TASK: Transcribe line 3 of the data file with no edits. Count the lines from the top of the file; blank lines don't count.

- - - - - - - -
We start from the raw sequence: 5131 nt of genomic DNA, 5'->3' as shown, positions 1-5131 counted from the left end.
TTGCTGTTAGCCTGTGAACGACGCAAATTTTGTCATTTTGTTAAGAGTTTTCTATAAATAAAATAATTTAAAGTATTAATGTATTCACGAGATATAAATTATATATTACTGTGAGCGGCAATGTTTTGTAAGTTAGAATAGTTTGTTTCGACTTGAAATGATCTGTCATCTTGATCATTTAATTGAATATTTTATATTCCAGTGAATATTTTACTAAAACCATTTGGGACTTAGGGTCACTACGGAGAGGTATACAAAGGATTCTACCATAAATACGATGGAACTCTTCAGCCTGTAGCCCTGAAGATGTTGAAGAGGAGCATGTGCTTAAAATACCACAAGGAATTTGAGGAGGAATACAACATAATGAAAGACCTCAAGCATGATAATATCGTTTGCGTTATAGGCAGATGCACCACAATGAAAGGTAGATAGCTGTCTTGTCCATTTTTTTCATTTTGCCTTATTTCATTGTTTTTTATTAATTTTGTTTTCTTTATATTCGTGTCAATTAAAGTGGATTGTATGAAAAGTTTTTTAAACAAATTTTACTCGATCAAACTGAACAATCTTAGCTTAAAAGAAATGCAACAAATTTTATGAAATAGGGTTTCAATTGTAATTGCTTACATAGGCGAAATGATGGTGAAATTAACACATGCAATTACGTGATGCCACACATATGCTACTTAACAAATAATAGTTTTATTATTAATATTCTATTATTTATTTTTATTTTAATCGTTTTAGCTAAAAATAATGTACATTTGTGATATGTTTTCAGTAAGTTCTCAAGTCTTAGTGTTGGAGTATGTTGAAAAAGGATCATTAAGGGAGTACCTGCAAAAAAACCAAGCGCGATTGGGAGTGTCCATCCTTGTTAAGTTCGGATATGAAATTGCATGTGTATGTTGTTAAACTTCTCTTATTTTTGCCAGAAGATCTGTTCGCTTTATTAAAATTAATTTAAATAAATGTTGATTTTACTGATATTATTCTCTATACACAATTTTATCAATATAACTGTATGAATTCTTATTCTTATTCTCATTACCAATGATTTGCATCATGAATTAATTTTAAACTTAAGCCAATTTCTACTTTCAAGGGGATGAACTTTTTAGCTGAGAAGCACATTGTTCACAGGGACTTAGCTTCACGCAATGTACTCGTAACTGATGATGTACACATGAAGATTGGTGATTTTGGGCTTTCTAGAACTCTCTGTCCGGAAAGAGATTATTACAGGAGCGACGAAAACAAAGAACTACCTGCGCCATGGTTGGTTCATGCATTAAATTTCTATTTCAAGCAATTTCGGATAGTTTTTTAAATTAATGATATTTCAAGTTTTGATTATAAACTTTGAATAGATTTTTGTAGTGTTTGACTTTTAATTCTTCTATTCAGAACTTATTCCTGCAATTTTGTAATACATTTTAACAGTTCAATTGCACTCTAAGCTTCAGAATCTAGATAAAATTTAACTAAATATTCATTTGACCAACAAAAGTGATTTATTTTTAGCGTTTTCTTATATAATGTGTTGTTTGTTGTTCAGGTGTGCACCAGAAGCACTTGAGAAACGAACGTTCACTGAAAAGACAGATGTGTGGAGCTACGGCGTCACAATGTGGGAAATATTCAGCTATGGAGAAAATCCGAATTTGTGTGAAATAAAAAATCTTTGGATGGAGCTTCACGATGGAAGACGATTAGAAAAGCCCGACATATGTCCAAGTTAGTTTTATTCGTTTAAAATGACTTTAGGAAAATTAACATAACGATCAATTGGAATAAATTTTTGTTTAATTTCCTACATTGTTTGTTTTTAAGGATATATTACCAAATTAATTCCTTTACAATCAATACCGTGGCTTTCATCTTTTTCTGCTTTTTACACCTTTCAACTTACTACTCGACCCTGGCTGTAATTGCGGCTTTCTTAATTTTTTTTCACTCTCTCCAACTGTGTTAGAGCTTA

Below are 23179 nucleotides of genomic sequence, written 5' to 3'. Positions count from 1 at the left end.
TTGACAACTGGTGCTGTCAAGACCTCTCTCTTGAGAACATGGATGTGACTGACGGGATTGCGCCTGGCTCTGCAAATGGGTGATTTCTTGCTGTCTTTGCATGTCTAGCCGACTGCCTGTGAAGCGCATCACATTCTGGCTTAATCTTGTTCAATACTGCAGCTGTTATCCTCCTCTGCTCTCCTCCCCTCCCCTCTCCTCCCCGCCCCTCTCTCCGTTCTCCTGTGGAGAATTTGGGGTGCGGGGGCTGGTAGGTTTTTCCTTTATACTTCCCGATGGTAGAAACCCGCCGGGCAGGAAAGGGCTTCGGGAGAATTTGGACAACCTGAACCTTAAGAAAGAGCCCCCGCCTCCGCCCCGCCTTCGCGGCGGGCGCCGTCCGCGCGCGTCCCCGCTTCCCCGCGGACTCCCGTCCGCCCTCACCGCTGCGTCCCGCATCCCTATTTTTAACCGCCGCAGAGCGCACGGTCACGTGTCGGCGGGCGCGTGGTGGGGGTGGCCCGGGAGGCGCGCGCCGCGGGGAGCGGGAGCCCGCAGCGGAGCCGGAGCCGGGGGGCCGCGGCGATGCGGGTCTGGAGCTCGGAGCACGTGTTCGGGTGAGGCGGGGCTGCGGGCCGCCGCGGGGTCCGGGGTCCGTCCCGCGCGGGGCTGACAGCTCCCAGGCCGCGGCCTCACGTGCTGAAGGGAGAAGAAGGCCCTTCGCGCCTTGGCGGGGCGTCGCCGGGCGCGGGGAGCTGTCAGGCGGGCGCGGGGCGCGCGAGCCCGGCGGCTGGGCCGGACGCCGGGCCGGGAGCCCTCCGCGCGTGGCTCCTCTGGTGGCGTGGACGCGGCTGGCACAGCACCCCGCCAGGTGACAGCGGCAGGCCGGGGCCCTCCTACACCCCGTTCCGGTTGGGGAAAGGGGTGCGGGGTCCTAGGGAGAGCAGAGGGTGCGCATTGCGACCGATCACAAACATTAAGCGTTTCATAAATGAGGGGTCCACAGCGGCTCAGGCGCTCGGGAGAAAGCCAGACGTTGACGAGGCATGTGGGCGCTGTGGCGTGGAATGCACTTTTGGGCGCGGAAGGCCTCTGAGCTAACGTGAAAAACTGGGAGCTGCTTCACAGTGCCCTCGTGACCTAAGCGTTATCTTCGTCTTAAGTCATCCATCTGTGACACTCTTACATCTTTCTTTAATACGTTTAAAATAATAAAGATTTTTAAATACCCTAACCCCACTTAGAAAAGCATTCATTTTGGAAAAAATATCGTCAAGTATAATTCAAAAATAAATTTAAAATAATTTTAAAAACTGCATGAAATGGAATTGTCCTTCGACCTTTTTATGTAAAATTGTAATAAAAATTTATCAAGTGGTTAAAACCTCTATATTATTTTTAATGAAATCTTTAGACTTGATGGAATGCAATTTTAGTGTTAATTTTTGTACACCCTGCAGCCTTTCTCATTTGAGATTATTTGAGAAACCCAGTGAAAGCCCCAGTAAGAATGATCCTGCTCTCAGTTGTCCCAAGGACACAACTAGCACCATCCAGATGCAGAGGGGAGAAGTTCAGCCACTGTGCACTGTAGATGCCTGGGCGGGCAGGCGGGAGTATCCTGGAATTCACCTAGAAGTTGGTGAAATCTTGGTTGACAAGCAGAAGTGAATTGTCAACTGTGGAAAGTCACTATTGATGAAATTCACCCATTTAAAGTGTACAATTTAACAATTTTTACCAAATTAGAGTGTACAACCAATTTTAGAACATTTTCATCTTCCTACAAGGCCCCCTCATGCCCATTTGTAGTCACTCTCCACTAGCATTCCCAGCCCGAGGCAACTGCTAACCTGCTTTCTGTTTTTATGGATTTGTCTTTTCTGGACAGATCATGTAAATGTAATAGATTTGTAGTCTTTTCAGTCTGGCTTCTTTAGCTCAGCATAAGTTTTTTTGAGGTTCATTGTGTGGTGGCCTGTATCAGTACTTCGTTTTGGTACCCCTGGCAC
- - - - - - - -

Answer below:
Below are 23179 nucleotides of genomic sequence, written 5' to 3'. Positions count from 1 at the left end.